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http://dx.doi.org/10.15252/embj.201796516DOI Listing
http://www.ncbi.nlm.nih.gov/pmc/articles/PMC5494459PMC
July 2017

TREM2 deficiency impairs chemotaxis and microglial responses to neuronal injury.

EMBO Rep 2017 07 8;18(7):1186-1198. Epub 2017 May 8.

German Center for Neurodegenerative Diseases (DZNE) Munich, Munich, Germany

Sequence variations in the triggering receptor expressed on myeloid cells 2 (TREM2) have been linked to an increased risk for neurodegenerative disorders such as Alzheimer's disease and frontotemporal lobar degeneration. In the brain, TREM2 is predominantly expressed in microglia. Several disease-associated TREM2 variants result in a loss of function by reducing microglial phagocytosis, impairing lipid sensing, preventing binding of lipoproteins and affecting shielding of amyloid plaques. We here investigate the consequences of TREM2 loss of function on the microglia transcriptome. Among the differentially expressed messenger RNAs in wild-type and Trem2 microglia, gene clusters are identified which represent gene functions in chemotaxis, migration and mobility. Functional analyses confirm that loss of TREM2 impairs appropriate microglial responses to injury and signals that normally evoke chemotaxis on multiple levels. In an organotypic brain slice assay, absence of TREM2 reduces the distance migrated by microglia. Moreover, migration towards defined chemo-attractants is reduced upon ablation of TREM2 and can be rescued by TREM2 re-expression. , microglia lacking TREM2 migrate less towards injected apoptotic neurons, and outgrowth of microglial processes towards sites of laser-induced focal CNS damage in the somatosensory cortex is slowed. The apparent lack of chemotactic stimulation upon depletion of TREM2 is consistent with a stable expression profile of genes characterizing the homoeostatic signature of microglia.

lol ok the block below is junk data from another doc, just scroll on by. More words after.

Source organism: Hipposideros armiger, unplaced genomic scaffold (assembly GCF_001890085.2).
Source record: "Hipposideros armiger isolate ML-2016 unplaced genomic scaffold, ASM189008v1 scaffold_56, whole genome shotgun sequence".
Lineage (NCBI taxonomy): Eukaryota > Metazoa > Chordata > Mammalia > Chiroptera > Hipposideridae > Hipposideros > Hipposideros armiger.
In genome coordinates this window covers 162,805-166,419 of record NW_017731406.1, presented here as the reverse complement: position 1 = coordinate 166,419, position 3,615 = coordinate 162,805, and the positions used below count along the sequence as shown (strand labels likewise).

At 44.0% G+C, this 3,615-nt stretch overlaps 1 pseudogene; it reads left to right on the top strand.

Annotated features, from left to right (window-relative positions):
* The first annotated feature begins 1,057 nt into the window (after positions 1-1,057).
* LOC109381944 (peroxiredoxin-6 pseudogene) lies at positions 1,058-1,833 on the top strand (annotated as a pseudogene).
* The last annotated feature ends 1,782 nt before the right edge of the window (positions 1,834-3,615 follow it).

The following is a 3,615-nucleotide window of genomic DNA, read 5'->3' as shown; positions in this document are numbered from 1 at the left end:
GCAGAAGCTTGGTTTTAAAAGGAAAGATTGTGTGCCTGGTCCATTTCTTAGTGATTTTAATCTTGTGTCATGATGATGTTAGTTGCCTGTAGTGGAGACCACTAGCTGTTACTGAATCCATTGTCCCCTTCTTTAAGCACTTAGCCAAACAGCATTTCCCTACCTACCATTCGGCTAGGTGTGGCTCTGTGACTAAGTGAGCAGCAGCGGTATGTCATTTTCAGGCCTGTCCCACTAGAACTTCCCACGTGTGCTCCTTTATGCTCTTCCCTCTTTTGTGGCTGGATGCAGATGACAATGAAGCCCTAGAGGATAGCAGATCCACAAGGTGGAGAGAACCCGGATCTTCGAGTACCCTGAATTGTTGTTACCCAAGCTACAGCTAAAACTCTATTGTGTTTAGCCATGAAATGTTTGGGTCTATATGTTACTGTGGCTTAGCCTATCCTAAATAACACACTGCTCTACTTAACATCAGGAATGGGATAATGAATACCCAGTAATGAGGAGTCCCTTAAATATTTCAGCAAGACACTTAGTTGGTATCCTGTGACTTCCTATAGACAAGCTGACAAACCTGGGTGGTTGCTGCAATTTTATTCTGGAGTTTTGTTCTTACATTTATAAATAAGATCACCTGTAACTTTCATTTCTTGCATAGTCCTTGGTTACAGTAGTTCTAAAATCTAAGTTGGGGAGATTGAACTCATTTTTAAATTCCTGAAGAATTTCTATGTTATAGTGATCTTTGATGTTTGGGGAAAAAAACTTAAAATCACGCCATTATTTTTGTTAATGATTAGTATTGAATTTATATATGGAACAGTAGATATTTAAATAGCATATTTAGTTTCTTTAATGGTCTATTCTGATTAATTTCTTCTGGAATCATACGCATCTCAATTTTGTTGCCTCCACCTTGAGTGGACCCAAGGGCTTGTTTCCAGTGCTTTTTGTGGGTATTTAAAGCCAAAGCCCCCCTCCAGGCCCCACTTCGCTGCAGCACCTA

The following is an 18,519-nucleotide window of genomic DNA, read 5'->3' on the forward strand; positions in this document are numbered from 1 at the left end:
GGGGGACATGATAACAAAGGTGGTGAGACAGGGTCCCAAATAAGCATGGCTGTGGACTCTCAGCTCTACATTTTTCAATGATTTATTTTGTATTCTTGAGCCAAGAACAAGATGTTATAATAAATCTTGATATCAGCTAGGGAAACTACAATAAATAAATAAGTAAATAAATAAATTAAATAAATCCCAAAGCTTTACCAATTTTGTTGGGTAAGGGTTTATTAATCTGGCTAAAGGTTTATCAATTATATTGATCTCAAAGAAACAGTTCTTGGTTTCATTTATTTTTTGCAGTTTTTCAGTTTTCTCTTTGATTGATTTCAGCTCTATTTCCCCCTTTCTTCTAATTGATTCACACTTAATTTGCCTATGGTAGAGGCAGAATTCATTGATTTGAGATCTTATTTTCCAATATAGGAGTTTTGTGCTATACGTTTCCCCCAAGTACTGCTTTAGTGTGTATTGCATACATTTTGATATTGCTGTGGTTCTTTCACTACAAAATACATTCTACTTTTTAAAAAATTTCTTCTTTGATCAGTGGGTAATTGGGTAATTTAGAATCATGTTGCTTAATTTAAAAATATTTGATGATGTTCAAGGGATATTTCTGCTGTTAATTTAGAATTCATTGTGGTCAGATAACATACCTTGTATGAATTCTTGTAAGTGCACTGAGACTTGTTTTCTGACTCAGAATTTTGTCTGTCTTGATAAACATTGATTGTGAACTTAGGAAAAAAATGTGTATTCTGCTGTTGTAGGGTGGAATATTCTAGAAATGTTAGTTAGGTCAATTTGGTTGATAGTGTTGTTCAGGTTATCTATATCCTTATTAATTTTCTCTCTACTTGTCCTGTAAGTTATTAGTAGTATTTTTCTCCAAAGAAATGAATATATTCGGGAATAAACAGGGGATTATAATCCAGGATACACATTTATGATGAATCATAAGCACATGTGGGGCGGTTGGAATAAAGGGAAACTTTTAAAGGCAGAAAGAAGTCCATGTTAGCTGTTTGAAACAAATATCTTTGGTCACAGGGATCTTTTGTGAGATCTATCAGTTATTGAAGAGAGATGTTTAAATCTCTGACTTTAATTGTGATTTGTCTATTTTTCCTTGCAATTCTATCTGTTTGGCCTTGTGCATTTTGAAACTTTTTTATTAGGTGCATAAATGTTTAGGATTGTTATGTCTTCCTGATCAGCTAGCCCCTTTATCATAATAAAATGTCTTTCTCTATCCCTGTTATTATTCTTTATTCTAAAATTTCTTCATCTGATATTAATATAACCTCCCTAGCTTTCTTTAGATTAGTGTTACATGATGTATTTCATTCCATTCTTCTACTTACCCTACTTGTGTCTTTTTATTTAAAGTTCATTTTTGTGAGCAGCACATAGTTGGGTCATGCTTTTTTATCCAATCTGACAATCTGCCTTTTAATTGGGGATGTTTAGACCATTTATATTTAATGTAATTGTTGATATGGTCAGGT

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http://dx.doi.org/10.15252/embr.201743922DOI Listing
http://www.ncbi.nlm.nih.gov/pmc/articles/PMC5494532PMC
July 2017

TREM2 deficiency reduces the efficacy of immunotherapeutic amyloid clearance.

EMBO Mol Med 2016 09 1;8(9):992-1004. Epub 2016 Sep 1.

Biomedical Center (BMC), Biochemistry, Ludwig-Maximilians-University Munich, Munich, Germany Munich Cluster for Systems Neurology (SyNergy), Munich, Germany German Center for Neurodegenerative Diseases (DZNE) Munich, Munich, Germany

Immunotherapeutic approaches are currently the most advanced treatments for Alzheimer's disease (AD). Antibodies against amyloid β-peptide (Aβ) bind to amyloid plaques and induce their clearance by microglia via Fc receptor-mediated phagocytosis. Dysfunctions of microglia may play a pivotal role in AD pathogenesis and could result in reduced efficacy of antibody-mediated Aβ clearance. Recently, heterozygous mutations in the triggering receptor expressed on myeloid cells 2 (TREM2), a microglial gene involved in phagocytosis, were genetically linked to late onset AD Loss of TREM2 reduces the ability of microglia to engulf Aβ. We have now investigated whether loss of TREM2 affects the efficacy of immunotherapeutic approaches. We show that anti-Aβ antibodies stimulate Aβ uptake and amyloid plaque clearance in a dose-dependent manner in the presence or absence of TREM2. However, TREM2-deficient N9 microglial cell lines, macrophages as well as primary microglia showed significantly reduced uptake of antibody-bound Aβ and as a consequence reduced clearance of amyloid plaques. Titration experiments revealed that reduced efficacy of amyloid plaque clearance by Trem2 knockout cells can be compensated by elevating the concentration of therapeutic antibodies.